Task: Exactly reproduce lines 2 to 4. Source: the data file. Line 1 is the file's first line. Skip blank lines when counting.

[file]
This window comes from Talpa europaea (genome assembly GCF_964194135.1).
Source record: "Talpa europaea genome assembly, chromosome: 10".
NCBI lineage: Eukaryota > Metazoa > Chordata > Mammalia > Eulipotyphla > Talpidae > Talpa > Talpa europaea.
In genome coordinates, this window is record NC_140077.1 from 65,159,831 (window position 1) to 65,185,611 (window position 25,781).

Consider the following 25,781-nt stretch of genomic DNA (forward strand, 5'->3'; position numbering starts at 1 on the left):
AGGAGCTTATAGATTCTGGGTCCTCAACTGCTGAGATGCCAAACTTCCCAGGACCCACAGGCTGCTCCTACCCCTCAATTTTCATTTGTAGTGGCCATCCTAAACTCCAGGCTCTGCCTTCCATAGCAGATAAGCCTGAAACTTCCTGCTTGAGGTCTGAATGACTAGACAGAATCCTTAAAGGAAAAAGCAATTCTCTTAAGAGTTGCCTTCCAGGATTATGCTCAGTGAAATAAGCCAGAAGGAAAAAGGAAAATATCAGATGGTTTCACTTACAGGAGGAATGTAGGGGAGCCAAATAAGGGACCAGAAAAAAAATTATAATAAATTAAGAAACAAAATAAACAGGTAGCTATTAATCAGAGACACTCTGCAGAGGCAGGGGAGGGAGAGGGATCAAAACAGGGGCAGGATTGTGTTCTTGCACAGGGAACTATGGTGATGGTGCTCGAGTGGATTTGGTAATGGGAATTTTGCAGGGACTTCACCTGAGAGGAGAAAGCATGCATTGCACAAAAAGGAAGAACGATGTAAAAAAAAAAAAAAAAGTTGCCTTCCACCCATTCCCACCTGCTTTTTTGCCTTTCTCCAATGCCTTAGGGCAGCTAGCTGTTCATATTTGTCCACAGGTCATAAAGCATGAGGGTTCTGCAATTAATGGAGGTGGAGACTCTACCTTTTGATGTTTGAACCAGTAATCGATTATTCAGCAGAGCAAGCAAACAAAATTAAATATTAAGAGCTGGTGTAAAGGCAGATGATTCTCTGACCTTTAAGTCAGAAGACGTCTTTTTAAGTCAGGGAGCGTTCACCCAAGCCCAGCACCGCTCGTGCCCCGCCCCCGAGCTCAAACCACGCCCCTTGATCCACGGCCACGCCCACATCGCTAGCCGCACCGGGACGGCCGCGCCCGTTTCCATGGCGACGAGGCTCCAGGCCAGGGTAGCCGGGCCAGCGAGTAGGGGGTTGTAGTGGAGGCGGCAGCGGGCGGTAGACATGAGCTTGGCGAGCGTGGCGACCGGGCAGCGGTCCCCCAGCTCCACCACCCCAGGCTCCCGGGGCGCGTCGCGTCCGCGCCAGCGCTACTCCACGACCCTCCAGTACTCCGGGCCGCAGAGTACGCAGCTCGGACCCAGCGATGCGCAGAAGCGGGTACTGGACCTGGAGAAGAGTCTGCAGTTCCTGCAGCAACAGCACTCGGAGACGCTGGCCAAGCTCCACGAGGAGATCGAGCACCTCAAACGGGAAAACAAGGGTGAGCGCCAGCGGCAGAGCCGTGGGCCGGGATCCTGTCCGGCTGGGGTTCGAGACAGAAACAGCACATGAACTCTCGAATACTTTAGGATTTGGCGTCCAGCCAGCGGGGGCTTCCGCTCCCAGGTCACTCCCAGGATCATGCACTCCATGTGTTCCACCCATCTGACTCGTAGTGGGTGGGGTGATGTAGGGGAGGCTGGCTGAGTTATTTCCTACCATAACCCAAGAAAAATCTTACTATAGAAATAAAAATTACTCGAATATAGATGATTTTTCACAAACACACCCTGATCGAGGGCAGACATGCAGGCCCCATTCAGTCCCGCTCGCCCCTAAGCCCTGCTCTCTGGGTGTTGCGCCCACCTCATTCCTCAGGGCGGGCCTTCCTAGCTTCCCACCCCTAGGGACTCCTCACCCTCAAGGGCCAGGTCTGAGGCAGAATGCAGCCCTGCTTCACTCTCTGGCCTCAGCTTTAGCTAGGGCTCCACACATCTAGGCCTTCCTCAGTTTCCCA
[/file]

Source record: "Talpa europaea genome assembly, chromosome: 10".
NCBI lineage: Eukaryota > Metazoa > Chordata > Mammalia > Eulipotyphla > Talpidae > Talpa > Talpa europaea.
In genome coordinates, this window is record NC_140077.1 from 65,159,831 (window position 1) to 65,185,611 (window position 25,781).